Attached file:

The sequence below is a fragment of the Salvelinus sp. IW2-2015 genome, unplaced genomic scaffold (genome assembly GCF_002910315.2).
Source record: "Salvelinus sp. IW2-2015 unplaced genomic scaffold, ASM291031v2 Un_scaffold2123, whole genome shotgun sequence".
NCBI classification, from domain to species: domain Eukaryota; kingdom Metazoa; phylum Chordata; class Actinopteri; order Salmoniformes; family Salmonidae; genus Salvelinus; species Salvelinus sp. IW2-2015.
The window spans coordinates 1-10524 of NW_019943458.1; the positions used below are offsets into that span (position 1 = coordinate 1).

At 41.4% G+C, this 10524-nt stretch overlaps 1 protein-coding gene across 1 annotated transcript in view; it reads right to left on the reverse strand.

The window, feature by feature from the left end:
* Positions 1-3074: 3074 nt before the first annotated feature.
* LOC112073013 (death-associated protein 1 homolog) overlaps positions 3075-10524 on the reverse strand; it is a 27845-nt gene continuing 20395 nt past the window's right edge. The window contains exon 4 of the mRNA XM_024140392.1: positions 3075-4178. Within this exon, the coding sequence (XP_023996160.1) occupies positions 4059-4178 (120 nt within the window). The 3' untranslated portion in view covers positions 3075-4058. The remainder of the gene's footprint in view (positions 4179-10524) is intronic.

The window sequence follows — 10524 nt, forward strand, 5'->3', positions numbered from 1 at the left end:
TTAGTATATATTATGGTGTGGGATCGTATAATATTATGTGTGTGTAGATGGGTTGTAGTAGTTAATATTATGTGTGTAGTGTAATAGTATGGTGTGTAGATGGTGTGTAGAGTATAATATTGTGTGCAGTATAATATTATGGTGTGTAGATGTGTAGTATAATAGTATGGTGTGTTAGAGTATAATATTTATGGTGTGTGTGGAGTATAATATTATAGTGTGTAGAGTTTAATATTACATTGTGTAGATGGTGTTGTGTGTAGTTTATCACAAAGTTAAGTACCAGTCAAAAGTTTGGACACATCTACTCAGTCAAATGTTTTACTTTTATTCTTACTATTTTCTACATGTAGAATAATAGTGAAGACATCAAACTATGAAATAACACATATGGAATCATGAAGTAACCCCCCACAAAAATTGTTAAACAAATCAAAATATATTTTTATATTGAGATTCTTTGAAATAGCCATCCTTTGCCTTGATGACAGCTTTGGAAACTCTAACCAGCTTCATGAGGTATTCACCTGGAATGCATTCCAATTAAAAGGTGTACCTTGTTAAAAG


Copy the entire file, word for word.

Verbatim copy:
The sequence below is a fragment of the Salvelinus sp. IW2-2015 genome, unplaced genomic scaffold (genome assembly GCF_002910315.2).
Source record: "Salvelinus sp. IW2-2015 unplaced genomic scaffold, ASM291031v2 Un_scaffold2123, whole genome shotgun sequence".
NCBI classification, from domain to species: domain Eukaryota; kingdom Metazoa; phylum Chordata; class Actinopteri; order Salmoniformes; family Salmonidae; genus Salvelinus; species Salvelinus sp. IW2-2015.
The window spans coordinates 1-10524 of NW_019943458.1; the positions used below are offsets into that span (position 1 = coordinate 1).

At 41.4% G+C, this 10524-nt stretch overlaps 1 protein-coding gene across 1 annotated transcript in view; it reads right to left on the reverse strand.

The window, feature by feature from the left end:
* Positions 1-3074: 3074 nt before the first annotated feature.
* LOC112073013 (death-associated protein 1 homolog) overlaps positions 3075-10524 on the reverse strand; it is a 27845-nt gene continuing 20395 nt past the window's right edge. The window contains exon 4 of the mRNA XM_024140392.1: positions 3075-4178. Within this exon, the coding sequence (XP_023996160.1) occupies positions 4059-4178 (120 nt within the window). The 3' untranslated portion in view covers positions 3075-4058. The remainder of the gene's footprint in view (positions 4179-10524) is intronic.

The window sequence follows — 10524 nt, forward strand, 5'->3', positions numbered from 1 at the left end:
TTAGTATATATTATGGTGTGGGATCGTATAATATTATGTGTGTGTAGATGGGTTGTAGTAGTTAATATTATGTGTGTAGTGTAATAGTATGGTGTGTAGATGGTGTGTAGAGTATAATATTGTGTGCAGTATAATATTATGGTGTGTAGATGTGTAGTATAATAGTATGGTGTGTTAGAGTATAATATTTATGGTGTGTGTGGAGTATAATATTATAGTGTGTAGAGTTTAATATTACATTGTGTAGATGGTGTTGTGTGTAGTTTATCACAAAGTTAAGTACCAGTCAAAAGTTTGGACACATCTACTCAGTCAAATGTTTTACTTTTATTCTTACTATTTTCTACATGTAGAATAATAGTGAAGACATCAAACTATGAAATAACACATATGGAATCATGAAGTAACCCCCCACAAAAATTGTTAAACAAATCAAAATATATTTTTATATTGAGATTCTTTGAAATAGCCATCCTTTGCCTTGATGACAGCTTTGGAAACTCTAACCAGCTTCATGAGGTATTCACCTGGAATGCATTCCAATTAAAAGGTGTACCTTGTTAAAAG